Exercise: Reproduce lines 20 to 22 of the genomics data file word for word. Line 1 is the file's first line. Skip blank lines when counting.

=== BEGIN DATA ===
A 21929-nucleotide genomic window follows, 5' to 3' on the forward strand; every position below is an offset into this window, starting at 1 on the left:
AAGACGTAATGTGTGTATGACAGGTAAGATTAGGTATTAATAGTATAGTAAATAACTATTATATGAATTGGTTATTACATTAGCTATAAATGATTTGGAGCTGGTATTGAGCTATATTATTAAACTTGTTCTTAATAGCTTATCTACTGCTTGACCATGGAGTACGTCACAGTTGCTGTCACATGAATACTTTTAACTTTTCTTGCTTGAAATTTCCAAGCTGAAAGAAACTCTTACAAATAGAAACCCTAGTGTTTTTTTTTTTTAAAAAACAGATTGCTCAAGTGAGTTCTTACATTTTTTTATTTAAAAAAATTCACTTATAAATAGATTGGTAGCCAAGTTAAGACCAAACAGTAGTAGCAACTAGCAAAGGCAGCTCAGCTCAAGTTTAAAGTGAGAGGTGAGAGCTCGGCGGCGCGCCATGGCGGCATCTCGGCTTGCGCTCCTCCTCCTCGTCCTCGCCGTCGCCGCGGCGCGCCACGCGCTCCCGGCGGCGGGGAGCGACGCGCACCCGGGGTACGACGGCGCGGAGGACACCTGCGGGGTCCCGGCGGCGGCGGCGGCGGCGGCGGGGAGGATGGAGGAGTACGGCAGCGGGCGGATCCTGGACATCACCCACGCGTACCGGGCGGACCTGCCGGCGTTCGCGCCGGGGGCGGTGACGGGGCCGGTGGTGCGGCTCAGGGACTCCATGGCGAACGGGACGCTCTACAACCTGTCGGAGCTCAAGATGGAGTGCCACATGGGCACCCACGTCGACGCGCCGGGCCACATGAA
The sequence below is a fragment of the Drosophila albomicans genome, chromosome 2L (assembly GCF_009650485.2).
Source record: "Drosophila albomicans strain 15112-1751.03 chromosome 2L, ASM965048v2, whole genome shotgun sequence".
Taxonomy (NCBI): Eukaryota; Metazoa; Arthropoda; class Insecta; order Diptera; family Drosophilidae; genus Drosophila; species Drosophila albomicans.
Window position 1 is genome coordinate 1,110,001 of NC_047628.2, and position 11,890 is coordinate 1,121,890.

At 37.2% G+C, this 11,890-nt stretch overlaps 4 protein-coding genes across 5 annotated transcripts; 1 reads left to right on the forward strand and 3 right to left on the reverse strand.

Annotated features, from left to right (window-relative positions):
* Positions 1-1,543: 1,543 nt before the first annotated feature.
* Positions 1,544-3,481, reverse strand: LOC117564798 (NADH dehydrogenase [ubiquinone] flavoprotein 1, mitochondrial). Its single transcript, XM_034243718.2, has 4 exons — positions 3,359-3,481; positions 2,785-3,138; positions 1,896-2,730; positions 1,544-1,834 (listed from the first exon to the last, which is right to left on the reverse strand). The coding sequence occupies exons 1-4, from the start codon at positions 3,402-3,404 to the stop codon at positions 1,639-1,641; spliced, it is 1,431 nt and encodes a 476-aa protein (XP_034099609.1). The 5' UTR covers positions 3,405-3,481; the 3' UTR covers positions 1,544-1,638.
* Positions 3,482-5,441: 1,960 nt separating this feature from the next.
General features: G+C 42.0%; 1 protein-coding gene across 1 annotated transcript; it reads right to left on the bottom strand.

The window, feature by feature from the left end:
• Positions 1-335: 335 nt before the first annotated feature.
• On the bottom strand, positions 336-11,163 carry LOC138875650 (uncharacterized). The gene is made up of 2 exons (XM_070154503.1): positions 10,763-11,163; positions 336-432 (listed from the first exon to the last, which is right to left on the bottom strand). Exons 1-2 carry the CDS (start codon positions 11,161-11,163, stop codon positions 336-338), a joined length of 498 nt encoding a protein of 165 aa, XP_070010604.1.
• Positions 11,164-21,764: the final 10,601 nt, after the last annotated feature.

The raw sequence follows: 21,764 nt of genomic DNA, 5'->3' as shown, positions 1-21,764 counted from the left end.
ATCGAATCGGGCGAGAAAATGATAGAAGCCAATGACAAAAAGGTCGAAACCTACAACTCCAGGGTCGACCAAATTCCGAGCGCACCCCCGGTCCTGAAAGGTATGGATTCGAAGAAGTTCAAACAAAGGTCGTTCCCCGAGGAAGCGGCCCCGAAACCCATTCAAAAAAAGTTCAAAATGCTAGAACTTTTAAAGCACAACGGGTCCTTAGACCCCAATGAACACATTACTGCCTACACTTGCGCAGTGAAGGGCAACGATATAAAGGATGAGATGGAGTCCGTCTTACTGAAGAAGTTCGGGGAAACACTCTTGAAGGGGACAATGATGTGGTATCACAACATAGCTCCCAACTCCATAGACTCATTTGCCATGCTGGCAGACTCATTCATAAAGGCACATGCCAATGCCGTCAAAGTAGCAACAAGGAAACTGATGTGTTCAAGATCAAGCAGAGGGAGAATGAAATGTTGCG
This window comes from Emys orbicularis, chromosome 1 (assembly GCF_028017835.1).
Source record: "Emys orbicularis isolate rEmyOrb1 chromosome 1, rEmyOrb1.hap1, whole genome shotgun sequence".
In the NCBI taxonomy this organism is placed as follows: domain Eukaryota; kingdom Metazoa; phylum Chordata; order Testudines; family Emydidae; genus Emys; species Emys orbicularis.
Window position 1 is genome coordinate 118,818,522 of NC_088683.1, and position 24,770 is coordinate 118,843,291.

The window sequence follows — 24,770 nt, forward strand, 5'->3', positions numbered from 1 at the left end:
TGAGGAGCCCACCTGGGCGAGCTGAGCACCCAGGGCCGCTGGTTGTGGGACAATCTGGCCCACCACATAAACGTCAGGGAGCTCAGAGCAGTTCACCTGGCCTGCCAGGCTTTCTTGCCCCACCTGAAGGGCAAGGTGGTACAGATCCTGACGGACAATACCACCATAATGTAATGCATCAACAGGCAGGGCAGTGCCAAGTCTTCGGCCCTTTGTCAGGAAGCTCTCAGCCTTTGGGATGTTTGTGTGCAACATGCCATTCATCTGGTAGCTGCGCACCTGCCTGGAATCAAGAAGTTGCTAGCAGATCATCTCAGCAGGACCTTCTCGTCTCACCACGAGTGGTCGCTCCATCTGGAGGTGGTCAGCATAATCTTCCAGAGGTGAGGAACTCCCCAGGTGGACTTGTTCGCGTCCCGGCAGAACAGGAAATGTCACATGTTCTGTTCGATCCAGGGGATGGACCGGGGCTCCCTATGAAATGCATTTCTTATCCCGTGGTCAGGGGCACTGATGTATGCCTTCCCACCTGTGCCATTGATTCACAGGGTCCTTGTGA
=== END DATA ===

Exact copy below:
Source record: "Emys orbicularis isolate rEmyOrb1 chromosome 1, rEmyOrb1.hap1, whole genome shotgun sequence".
In the NCBI taxonomy this organism is placed as follows: domain Eukaryota; kingdom Metazoa; phylum Chordata; order Testudines; family Emydidae; genus Emys; species Emys orbicularis.
Window position 1 is genome coordinate 118,818,522 of NC_088683.1, and position 24,770 is coordinate 118,843,291.